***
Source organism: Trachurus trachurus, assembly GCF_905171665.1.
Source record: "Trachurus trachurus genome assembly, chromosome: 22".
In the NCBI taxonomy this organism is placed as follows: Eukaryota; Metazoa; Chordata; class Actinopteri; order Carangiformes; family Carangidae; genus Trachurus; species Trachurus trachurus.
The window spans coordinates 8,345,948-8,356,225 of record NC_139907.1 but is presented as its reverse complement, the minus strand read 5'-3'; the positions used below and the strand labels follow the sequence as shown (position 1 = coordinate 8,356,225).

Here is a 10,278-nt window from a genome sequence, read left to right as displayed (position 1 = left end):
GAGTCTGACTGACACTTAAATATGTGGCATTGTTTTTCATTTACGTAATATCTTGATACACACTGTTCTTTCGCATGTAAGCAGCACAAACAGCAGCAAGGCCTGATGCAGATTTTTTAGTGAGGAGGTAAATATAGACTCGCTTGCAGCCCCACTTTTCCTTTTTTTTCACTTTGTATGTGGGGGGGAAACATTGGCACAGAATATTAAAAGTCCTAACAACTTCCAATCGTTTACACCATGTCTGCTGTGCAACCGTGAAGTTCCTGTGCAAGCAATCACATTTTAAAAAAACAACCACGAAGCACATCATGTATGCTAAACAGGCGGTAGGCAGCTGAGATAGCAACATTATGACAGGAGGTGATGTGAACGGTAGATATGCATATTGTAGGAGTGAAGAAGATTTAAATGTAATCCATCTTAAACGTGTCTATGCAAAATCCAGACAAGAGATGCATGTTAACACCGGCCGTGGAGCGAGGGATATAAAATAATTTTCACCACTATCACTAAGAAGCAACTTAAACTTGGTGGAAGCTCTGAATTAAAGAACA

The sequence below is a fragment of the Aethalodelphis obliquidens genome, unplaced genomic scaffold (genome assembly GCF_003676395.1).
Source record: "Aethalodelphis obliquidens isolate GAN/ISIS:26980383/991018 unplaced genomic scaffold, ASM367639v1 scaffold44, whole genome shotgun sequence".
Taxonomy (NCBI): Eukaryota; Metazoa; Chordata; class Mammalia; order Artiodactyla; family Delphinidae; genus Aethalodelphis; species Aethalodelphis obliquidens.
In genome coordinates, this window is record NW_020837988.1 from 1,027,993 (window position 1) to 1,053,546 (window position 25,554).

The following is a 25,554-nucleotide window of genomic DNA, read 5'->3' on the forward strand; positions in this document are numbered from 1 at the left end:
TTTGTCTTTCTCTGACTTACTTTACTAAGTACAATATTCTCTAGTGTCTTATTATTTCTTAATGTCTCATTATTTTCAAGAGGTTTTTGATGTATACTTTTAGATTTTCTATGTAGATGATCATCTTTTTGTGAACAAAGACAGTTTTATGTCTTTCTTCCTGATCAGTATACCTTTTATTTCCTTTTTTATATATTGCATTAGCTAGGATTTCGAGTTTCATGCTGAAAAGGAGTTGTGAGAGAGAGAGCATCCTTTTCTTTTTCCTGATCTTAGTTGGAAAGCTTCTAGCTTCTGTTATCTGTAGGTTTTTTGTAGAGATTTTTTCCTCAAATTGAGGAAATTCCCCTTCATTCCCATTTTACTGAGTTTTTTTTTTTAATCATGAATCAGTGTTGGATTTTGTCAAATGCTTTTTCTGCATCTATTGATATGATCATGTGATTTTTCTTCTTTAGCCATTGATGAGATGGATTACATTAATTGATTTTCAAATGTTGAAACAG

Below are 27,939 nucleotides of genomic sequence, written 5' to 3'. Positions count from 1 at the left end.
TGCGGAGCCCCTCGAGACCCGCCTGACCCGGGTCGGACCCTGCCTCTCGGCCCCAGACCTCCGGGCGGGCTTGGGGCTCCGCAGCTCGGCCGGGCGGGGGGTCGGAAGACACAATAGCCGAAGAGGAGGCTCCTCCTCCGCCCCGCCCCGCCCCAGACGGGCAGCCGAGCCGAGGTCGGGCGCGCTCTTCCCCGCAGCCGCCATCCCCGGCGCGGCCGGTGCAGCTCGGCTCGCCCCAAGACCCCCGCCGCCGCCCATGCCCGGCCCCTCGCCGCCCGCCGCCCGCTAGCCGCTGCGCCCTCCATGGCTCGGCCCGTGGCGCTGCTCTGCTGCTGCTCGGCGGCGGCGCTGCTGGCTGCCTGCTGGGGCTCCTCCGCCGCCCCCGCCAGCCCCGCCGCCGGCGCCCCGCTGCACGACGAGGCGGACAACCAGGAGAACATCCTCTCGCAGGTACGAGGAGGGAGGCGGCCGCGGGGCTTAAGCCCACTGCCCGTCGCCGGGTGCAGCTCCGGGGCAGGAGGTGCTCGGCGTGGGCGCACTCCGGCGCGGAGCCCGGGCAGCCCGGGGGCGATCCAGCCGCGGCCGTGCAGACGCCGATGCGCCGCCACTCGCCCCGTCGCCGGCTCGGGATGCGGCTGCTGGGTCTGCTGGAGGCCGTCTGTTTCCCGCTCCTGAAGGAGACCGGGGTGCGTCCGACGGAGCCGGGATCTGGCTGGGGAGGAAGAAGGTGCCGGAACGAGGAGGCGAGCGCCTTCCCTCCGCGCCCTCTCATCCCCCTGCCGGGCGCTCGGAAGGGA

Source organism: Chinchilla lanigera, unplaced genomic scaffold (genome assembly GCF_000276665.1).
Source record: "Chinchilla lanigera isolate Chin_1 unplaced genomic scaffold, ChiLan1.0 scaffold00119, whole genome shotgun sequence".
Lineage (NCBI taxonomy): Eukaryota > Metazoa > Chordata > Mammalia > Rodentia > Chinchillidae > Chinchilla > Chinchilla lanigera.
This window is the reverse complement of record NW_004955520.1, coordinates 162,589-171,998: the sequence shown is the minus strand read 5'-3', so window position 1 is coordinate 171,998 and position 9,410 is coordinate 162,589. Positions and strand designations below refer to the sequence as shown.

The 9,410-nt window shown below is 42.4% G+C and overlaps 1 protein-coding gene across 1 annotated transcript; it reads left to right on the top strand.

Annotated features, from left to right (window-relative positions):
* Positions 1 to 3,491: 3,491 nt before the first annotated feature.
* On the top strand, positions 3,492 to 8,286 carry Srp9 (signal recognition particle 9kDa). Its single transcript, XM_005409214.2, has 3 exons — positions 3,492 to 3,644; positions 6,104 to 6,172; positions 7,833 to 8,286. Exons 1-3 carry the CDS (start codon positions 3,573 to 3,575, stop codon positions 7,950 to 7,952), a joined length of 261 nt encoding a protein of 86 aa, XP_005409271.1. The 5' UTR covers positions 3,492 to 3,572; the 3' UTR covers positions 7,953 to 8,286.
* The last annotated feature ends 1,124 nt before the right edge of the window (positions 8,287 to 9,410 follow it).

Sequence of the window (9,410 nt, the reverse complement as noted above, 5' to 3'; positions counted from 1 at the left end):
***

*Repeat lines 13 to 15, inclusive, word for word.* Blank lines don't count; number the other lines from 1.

Below are 27,939 nucleotides of genomic sequence, written 5' to 3'. Positions count from 1 at the left end.
TGCGGAGCCCCTCGAGACCCGCCTGACCCGGGTCGGACCCTGCCTCTCGGCCCCAGACCTCCGGGCGGGCTTGGGGCTCCGCAGCTCGGCCGGGCGGGGGGTCGGAAGACACAATAGCCGAAGAGGAGGCTCCTCCTCCGCCCCGCCCCGCCCCAGACGGGCAGCCGAGCCGAGGTCGGGCGCGCTCTTCCCCGCAGCCGCCATCCCCGGCGCGGCCGGTGCAGCTCGGCTCGCCCCAAGACCCCCGCCGCCGCCCATGCCCGGCCCCTCGCCGCCCGCCGCCCGCTAGCCGCTGCGCCCTCCATGGCTCGGCCCGTGGCGCTGCTCTGCTGCTGCTCGGCGGCGGCGCTGCTGGCTGCCTGCTGGGGCTCCTCCGCCGCCCCCGCCAGCCCCGCCGCCGGCGCCCCGCTGCACGACGAGGCGGACAACCAGGAGAACATCCTCTCGCAGGTACGAGGAGGGAGGCGGCCGCGGGGCTTAAGCCCACTGCCCGTCGCCGGGTGCAGCTCCGGGGCAGGAGGTGCTCGGCGTGGGCGCACTCCGGCGCGGAGCCCGGGCAGCCCGGGGGCGATCCAGCCGCGGCCGTGCAGACGCCGATGCGCCGCCACTCGCCCCGTCGCCGGCTCGGGATGCGGCTGCTGGGTCTGCTGGAGGCCGTCTGTTTCCCGCTCCTGAAGGAGACCGGGGTGCGTCCGACGGAGCCGGGATCTGGCTGGGGAGGAAGAAGGTGCCGGAACGAGGAGGCGAGCGCCTTCCCTCCGCGCCCTCTCATCCCCCTGCCGGGCGCTCGGAAGGGA

Source organism: Chinchilla lanigera, unplaced genomic scaffold (genome assembly GCF_000276665.1).